EVN (Sept 21) — Canadian journalist, author, and historian Jeff Pearce noted that the Amhara genocide is real and ongoing. He contended that what happened in Tigray during the war did not amount to genocide, but war crimes.

In the second and final part of the two-part interview with EVN, Pearce weighed in on the ongoing conflict in Ethiopia, offering his perspective on the Amhara Genocide and the events in Tigray during the war.

“People are making a false equivalence between the TPLF and Fano,” Pearce asserted. “The fact of the matter is that you cannot make a comparison between a terrorist oligarchy force which attacked their fellow soldiers in the middle of the night on November 3rd, 2020, gangs of marauding thugs with machetes attacking innocent Amharas, and a band of volunteers, essentially, who call themselves Fanos, to defend their people. There is no comparison.”

Pearce went on to address the use of the “Tigray genocide” hashtag, suggesting it was a calculated strategy by the TPLF to garner international attention and sympathy.

“The paradox is that there was no Tigray genocide,” Pearce emphasized. “Yes, there were deaths and incidents in the war that have to be accounted for. As a matter of fact, there were soldiers who were sent to prison when they overstepped, when they committed crimes. But there was no Tigray genocide. There were war crimes. There were atrocities. But there was no Tigray genocide.”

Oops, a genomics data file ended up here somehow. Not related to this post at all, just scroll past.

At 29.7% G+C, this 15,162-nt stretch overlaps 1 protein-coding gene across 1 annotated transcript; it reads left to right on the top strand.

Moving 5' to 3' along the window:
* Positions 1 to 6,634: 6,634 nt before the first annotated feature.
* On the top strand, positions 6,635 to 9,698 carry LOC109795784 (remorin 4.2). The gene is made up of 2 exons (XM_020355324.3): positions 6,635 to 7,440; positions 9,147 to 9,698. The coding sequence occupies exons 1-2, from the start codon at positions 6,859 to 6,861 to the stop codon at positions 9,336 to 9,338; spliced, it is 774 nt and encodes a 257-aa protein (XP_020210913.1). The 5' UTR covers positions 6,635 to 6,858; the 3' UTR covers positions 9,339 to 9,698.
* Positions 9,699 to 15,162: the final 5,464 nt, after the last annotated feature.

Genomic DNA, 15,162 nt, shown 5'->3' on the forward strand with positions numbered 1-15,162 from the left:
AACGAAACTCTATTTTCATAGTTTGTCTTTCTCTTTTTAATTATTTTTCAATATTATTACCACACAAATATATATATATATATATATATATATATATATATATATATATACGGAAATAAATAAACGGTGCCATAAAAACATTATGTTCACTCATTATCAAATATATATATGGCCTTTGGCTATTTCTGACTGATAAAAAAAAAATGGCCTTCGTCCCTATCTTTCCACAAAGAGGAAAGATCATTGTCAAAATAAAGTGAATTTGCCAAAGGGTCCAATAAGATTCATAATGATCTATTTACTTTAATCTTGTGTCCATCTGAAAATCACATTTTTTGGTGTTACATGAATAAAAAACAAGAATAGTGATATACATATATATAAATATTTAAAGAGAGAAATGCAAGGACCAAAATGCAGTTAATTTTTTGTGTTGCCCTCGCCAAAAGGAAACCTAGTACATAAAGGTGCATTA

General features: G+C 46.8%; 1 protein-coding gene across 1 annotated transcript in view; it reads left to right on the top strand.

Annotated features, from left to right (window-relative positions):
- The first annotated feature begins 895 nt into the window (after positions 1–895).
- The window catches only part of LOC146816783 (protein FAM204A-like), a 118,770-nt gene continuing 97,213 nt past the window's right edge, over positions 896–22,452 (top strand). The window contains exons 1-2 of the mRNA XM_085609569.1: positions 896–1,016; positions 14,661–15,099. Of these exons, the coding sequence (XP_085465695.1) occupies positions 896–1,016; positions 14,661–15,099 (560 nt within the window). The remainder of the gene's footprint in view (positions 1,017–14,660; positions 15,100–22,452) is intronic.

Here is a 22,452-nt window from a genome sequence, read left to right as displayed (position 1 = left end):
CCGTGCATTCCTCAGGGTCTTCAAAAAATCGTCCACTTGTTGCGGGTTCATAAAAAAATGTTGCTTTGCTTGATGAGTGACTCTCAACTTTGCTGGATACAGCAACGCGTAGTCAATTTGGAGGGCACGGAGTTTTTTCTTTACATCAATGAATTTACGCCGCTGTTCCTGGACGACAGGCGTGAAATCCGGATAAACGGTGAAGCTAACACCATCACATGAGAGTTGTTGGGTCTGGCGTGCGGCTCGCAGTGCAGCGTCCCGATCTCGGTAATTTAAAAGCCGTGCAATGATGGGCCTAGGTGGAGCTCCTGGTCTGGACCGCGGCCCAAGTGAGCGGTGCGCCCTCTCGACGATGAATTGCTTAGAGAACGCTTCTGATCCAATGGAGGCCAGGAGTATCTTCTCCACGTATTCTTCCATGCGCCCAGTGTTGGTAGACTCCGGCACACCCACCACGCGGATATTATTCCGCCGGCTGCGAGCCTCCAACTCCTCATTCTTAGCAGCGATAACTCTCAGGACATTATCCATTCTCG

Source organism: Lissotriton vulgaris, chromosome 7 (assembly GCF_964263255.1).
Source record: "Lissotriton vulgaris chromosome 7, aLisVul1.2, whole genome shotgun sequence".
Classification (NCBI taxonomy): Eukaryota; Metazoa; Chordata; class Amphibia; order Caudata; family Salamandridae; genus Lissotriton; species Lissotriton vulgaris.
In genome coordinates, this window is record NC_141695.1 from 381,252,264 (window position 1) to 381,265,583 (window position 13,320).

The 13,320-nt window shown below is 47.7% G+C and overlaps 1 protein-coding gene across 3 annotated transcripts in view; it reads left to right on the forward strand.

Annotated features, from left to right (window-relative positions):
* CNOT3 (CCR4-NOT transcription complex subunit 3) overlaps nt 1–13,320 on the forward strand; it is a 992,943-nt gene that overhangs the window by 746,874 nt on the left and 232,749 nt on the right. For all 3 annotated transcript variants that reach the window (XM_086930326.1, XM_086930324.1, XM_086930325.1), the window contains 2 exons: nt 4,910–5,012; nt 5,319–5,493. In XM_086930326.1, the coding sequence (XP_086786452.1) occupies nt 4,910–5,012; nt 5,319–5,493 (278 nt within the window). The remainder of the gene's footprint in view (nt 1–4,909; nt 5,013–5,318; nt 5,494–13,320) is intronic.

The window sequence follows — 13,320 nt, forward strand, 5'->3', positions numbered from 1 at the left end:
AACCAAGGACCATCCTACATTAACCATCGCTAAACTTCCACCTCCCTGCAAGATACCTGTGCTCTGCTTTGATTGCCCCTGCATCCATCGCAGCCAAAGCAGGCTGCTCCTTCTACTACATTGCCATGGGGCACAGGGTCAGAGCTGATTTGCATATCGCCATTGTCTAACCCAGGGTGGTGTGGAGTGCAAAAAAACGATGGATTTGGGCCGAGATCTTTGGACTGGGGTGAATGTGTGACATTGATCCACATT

“The Amharas have a case that Abiy betrayed them,” Pearce declared. “I even feel betrayed on behalf of the people I interviewed and worked with. They are good people. They are coming for the Amhara. Who are they coming after next? You don’t think they will next ride roughshod over the Guragie and the Afar and other ethnic minorities,” he said highlighting the broader implications of the ongoing crisis in Ethiopia.

Pearce said that Eskinder Nega is a symbol of resistance against oppression and tyranny. “Eskinder had to opt for armed struggle because the Amhara people are facing annihilation,”

He wondered why they weren’t Western reporters reporting on the plight of the Amhara. “Why don’t they find Eskinder Nega, who is pretty much as close to Ethiopia’s Nelson Mandela as you can get right now.”

Pearce’s remarks highlighted the urgency of shedding light on the suffering of the Amhara people, emphasizing that the struggles faced by this ethnic group needed to be brought to the forefront of international discourse.

Pearce made a pointed comment on Ethiopian Prime Minister Abiy Ahmed’s future. “He needs to know that one day he is going to be removed from power, and a democratic administration will replace him.”

Addressing the role of Western media in the conflict, Pearce raised questions about their coverage. “Where were the Western media? They didn’t bother to investigate what happened to the Amharas, he noted.

He pointed out that they insert biased narratives like ‘Amharas want to be on top of the food chain.’ We know that Fano picked up the rifle because they were massacring them. It was not because Fano was asked to fold into the defense force. Fano was saying TPLF was not putting down arms as required by the Pretoria agreement. TPLF is not disarming and still wants Welkait. TPLF is abrogating the Pretoria Peace Agreement. They were supposed to disarm,” he said.

Pearce’s critique of Western observers, policymakers, and journalists urged them to educate themselves thoroughly about the Ethiopian conflict, emphasizing the importance of a well-informed approach to reporting and policy-making.


Jeff Pearce traveled to Ethiopia to document the Mai Kadra massacre, among other things